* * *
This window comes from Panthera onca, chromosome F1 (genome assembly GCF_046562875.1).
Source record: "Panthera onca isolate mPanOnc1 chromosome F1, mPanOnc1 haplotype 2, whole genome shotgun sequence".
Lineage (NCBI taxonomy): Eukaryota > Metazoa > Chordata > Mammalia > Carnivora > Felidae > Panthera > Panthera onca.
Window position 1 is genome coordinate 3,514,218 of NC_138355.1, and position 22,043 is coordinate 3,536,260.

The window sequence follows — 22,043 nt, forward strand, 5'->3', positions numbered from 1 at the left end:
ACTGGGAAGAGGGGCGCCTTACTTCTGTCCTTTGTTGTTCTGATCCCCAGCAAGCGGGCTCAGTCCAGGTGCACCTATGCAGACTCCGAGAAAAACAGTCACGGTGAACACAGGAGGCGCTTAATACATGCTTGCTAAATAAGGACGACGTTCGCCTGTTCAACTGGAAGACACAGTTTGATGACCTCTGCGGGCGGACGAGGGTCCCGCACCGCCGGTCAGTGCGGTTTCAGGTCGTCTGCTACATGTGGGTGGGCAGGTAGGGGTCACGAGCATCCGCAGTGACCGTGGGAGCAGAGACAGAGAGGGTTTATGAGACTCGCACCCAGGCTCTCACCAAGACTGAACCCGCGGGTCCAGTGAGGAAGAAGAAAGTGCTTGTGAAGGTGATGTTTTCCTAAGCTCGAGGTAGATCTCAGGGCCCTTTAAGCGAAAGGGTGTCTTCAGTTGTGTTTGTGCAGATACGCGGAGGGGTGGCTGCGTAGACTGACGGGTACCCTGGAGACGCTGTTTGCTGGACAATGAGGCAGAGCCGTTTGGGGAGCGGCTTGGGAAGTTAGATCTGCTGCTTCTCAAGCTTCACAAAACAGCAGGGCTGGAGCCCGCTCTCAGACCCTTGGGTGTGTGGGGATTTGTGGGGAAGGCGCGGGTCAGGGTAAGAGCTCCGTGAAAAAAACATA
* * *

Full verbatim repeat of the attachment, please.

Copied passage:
This window comes from Panthera onca, chromosome F1 (genome assembly GCF_046562875.1).
Source record: "Panthera onca isolate mPanOnc1 chromosome F1, mPanOnc1 haplotype 2, whole genome shotgun sequence".
Lineage (NCBI taxonomy): Eukaryota > Metazoa > Chordata > Mammalia > Carnivora > Felidae > Panthera > Panthera onca.
Window position 1 is genome coordinate 3,514,218 of NC_138355.1, and position 22,043 is coordinate 3,536,260.

The window sequence follows — 22,043 nt, forward strand, 5'->3', positions numbered from 1 at the left end:
ACTGGGAAGAGGGGCGCCTTACTTCTGTCCTTTGTTGTTCTGATCCCCAGCAAGCGGGCTCAGTCCAGGTGCACCTATGCAGACTCCGAGAAAAACAGTCACGGTGAACACAGGAGGCGCTTAATACATGCTTGCTAAATAAGGACGACGTTCGCCTGTTCAACTGGAAGACACAGTTTGATGACCTCTGCGGGCGGACGAGGGTCCCGCACCGCCGGTCAGTGCGGTTTCAGGTCGTCTGCTACATGTGGGTGGGCAGGTAGGGGTCACGAGCATCCGCAGTGACCGTGGGAGCAGAGACAGAGAGGGTTTATGAGACTCGCACCCAGGCTCTCACCAAGACTGAACCCGCGGGTCCAGTGAGGAAGAAGAAAGTGCTTGTGAAGGTGATGTTTTCCTAAGCTCGAGGTAGATCTCAGGGCCCTTTAAGCGAAAGGGTGTCTTCAGTTGTGTTTGTGCAGATACGCGGAGGGGTGGCTGCGTAGACTGACGGGTACCCTGGAGACGCTGTTTGCTGGACAATGAGGCAGAGCCGTTTGGGGAGCGGCTTGGGAAGTTAGATCTGCTGCTTCTCAAGCTTCACAAAACAGCAGGGCTGGAGCCCGCTCTCAGACCCTTGGGTGTGTGGGGATTTGTGGGGAAGGCGCGGGTCAGGGTAAGAGCTCCGTGAAAAAAACATA